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Photo by Daniel Dubois

Q+A: An Interview with Mary Ann Jessee

  VUSN’s Pre-Specialty Level of the MSN program is thriving with more than 160 incoming students each year, representing a variety of non-nursing educational backgrounds.  After serving as interim director and leading the faculty through a major curriculum revision, Mary Ann Jessee, MSN, RN, became Pre-Specialty director in May 2012.  Recently, she sat down with…

Posted in Fall 2012, Features, Issue | Tags: ,

How Meth Impacts Brain Chemistry

Methamphetamine  (Meth) is a neurotoxin that primarily effects dopamine pathways in the brain. Meth mimics dopamine which is called the “pleasure” neurotransmitter in the brain. When something pleasurable happens, certain axons in the brain release dopamine which attach to receptors on dendrites of neighboring axons passing along the pleasure message in the brain. The process…

Posted in Fall 2012, Features, Issue |

Photograph courtesy of the drug enforcement agency

Crystal Clear

The putrid smell of her own flesh burning was not enough to make Jade Wilhite seek medical attention. She was following the methamphetamine user code: do not get caught. The day she tilted her head back to administer what she thought was a soothing liquid for her tired, irritated eyes, was the day her loyalty…

Posted in Fall 2012, Features, Issue | Tags: ,

Photo by Daniel Dubois

Not Just Aspirin and Band-Aids Anymore

Tyler Ralph slumps into the yellow chair looking as limp as the untied shoelaces on his back-to-school sneakers. But the fourth grader knows to get down to business – swabbing his fingertip, pricking it with the lancet, putting the drop of blood on the test strip, waiting for the blood sugar reading that explains why…

Posted in Fall 2012, Features, Issue | Tags: ,


The Art of Aging

Frances Raines knows the secret to successful aging. “Keep busy,” says the 97-year-old resident at Bethany Health & Rehabilitation nursing home, flashing a knowing smile that momentarily erases the wrinkles on her face. With a bright red crochet hook and yards of sky blue and royal purple yarn, Raines keeps busy through her stitches, even…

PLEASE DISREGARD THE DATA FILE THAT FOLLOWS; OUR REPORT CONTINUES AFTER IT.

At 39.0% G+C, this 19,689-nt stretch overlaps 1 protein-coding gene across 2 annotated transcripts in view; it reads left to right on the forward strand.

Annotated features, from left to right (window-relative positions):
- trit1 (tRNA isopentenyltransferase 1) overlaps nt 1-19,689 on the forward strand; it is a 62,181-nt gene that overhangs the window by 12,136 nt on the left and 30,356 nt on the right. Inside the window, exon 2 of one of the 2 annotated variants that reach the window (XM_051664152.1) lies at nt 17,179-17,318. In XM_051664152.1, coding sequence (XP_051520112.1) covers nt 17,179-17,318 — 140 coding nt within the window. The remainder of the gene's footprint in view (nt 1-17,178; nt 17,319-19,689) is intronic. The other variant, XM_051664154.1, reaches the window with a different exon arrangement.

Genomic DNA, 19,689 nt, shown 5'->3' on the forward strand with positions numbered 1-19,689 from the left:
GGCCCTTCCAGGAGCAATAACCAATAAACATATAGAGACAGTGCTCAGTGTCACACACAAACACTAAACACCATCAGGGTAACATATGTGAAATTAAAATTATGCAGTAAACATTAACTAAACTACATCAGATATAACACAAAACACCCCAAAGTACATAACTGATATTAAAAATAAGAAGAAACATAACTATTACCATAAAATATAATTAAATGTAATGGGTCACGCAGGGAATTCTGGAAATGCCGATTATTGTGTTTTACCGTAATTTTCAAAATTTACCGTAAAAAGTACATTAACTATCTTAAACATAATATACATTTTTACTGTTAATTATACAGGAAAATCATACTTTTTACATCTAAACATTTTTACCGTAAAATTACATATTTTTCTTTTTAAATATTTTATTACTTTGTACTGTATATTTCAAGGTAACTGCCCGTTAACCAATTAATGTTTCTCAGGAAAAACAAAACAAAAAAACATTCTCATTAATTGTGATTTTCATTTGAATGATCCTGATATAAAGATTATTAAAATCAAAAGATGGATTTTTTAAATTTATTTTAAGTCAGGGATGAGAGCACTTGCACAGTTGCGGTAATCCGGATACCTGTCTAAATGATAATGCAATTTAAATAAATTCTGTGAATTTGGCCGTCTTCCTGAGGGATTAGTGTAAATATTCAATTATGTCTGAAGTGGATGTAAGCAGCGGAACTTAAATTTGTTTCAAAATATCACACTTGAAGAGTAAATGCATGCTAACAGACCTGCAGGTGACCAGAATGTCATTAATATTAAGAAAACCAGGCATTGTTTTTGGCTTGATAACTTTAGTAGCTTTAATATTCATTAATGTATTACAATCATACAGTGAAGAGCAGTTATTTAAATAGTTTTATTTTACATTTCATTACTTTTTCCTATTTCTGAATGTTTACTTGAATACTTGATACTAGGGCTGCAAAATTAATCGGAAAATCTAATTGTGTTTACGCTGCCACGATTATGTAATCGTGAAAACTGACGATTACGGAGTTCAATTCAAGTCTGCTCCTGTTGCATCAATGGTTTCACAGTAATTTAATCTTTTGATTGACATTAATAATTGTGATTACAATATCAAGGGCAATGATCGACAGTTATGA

Posted in Features, Issue, Spring 2012 | Tags: ,

Photo by Joe Howell

Geriatric research

“Is this a house of corrections or a house of comfort?” asked the attending physician, a native of Britain, noting that American nurses have such strange practices, tethering their patients. Those comments, delivered to a group on medical practice rounds that included a young Lorraine Mion, PhD, RN, FAAN, shaped the whole course of her…

Posted in Features, Issue, Spring 2012 |

Geriatric Nursing Facts

According to the Administration on Aging, a division of the Department of Health and Human Services: The population 65 years or older numbered 39.6 million in 2009, the latest year for which data is available. They represented 12.9 percent of the U.S. population, about one in every eight Americans. Older women outnumber older men at…

Posted in Features, Issue, Spring 2012 |


On a Patient’s Worst Day

Minutes from now, the newly conscious patient will flail softly in her bed and try to pull out her breathing tube. A nurse will be there to stay her hand. Right now, though, she’s slipping toward death. As she was being turned in her bed, her heart rate plummeted, and it hasn’t returned. She’s gone…

Posted in Features, Issue, Spring 2012 | Tags: ,


Q+A: An Interview with Trish Trangenstein

What does the term “nursing informatics” mean? Nursing informatics is a specialty recognized by the American Nurses’ Association.  Nursing informatics transforms electronic information into knowledge and eventually knowledge into wisdom needed to improve outcomes.  Nursing outcomes can only be improved if you can apply wisdom across any number of areas, and a person needs advanced…

Posted in Features, Issue, Spring 2012 | Tags: ,


Raiding the Medicine Cabinet

Drug disposal event saving environment /livesby Carole Bartoo America has a drug problem. But it’s not what you think; in fact this drug problem is probably happening in your community – even in your own home. The problem is the accumulation of prescription drugs with no good plan for disposing of them.  As the number…